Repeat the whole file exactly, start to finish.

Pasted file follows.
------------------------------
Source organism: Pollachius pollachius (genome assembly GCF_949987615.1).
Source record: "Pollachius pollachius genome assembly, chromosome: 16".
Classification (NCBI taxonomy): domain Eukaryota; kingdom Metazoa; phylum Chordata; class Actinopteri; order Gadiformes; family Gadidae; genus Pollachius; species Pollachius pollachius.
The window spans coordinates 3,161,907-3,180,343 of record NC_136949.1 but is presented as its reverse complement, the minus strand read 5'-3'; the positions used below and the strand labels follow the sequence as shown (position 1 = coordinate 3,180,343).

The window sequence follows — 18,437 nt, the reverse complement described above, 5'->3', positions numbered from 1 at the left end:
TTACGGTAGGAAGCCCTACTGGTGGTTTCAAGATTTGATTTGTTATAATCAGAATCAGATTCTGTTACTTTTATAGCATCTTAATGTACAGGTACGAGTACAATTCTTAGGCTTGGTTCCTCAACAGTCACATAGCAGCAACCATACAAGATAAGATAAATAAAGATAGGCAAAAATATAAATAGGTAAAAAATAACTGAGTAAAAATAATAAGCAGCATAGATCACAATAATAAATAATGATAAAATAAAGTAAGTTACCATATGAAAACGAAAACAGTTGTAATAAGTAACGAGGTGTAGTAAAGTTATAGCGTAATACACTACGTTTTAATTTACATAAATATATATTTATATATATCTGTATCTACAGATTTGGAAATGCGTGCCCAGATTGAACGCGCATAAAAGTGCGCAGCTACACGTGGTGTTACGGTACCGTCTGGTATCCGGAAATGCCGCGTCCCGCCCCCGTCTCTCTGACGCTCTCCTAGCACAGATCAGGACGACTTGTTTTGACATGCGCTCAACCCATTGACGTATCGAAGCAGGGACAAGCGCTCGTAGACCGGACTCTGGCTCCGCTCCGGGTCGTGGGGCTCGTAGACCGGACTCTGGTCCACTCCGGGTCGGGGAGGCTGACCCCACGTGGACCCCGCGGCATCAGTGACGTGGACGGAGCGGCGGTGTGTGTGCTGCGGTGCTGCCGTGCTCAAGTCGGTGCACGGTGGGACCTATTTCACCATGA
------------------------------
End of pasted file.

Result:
Source organism: Pollachius pollachius (genome assembly GCF_949987615.1).
Source record: "Pollachius pollachius genome assembly, chromosome: 16".
Classification (NCBI taxonomy): domain Eukaryota; kingdom Metazoa; phylum Chordata; class Actinopteri; order Gadiformes; family Gadidae; genus Pollachius; species Pollachius pollachius.
The window spans coordinates 3,161,907-3,180,343 of record NC_136949.1 but is presented as its reverse complement, the minus strand read 5'-3'; the positions used below and the strand labels follow the sequence as shown (position 1 = coordinate 3,180,343).

The window sequence follows — 18,437 nt, the reverse complement described above, 5'->3', positions numbered from 1 at the left end:
TTACGGTAGGAAGCCCTACTGGTGGTTTCAAGATTTGATTTGTTATAATCAGAATCAGATTCTGTTACTTTTATAGCATCTTAATGTACAGGTACGAGTACAATTCTTAGGCTTGGTTCCTCAACAGTCACATAGCAGCAACCATACAAGATAAGATAAATAAAGATAGGCAAAAATATAAATAGGTAAAAAATAACTGAGTAAAAATAATAAGCAGCATAGATCACAATAATAAATAATGATAAAATAAAGTAAGTTACCATATGAAAACGAAAACAGTTGTAATAAGTAACGAGGTGTAGTAAAGTTATAGCGTAATACACTACGTTTTAATTTACATAAATATATATTTATATATATCTGTATCTACAGATTTGGAAATGCGTGCCCAGATTGAACGCGCATAAAAGTGCGCAGCTACACGTGGTGTTACGGTACCGTCTGGTATCCGGAAATGCCGCGTCCCGCCCCCGTCTCTCTGACGCTCTCCTAGCACAGATCAGGACGACTTGTTTTGACATGCGCTCAACCCATTGACGTATCGAAGCAGGGACAAGCGCTCGTAGACCGGACTCTGGCTCCGCTCCGGGTCGTGGGGCTCGTAGACCGGACTCTGGTCCACTCCGGGTCGGGGAGGCTGACCCCACGTGGACCCCGCGGCATCAGTGACGTGGACGGAGCGGCGGTGTGTGTGCTGCGGTGCTGCCGTGCTCAAGTCGGTGCACGGTGGGACCTATTTCACCATGA